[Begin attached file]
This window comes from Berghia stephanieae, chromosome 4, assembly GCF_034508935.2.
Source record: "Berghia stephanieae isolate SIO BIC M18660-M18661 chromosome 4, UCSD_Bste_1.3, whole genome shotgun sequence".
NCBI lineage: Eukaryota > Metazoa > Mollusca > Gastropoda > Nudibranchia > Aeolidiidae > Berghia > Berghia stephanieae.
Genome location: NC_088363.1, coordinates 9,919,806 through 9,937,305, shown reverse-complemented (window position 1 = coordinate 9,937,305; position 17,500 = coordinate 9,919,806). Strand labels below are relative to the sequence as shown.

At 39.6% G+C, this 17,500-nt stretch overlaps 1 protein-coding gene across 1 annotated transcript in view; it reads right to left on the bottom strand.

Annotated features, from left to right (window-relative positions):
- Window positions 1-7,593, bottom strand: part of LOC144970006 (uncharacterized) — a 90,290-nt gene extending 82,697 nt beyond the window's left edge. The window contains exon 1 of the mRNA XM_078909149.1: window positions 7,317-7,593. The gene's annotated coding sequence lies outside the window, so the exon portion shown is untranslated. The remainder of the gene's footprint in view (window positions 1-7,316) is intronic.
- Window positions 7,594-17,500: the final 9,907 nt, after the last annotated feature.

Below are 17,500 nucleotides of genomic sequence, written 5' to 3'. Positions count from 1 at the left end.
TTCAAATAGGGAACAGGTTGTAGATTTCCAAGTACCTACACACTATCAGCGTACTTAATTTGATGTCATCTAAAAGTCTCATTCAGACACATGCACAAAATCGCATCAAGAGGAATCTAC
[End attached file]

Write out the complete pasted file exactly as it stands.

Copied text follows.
This window comes from Berghia stephanieae, chromosome 4, assembly GCF_034508935.2.
Source record: "Berghia stephanieae isolate SIO BIC M18660-M18661 chromosome 4, UCSD_Bste_1.3, whole genome shotgun sequence".
NCBI lineage: Eukaryota > Metazoa > Mollusca > Gastropoda > Nudibranchia > Aeolidiidae > Berghia > Berghia stephanieae.
Genome location: NC_088363.1, coordinates 9,919,806 through 9,937,305, shown reverse-complemented (window position 1 = coordinate 9,937,305; position 17,500 = coordinate 9,919,806). Strand labels below are relative to the sequence as shown.

At 39.6% G+C, this 17,500-nt stretch overlaps 1 protein-coding gene across 1 annotated transcript in view; it reads right to left on the bottom strand.

Annotated features, from left to right (window-relative positions):
- Window positions 1-7,593, bottom strand: part of LOC144970006 (uncharacterized) — a 90,290-nt gene extending 82,697 nt beyond the window's left edge. The window contains exon 1 of the mRNA XM_078909149.1: window positions 7,317-7,593. The gene's annotated coding sequence lies outside the window, so the exon portion shown is untranslated. The remainder of the gene's footprint in view (window positions 1-7,316) is intronic.
- Window positions 7,594-17,500: the final 9,907 nt, after the last annotated feature.

Below are 17,500 nucleotides of genomic sequence, written 5' to 3'. Positions count from 1 at the left end.
TTCAAATAGGGAACAGGTTGTAGATTTCCAAGTACCTACACACTATCAGCGTACTTAATTTGATGTCATCTAAAAGTCTCATTCAGACACATGCACAAAATCGCATCAAGAGGAATCTAC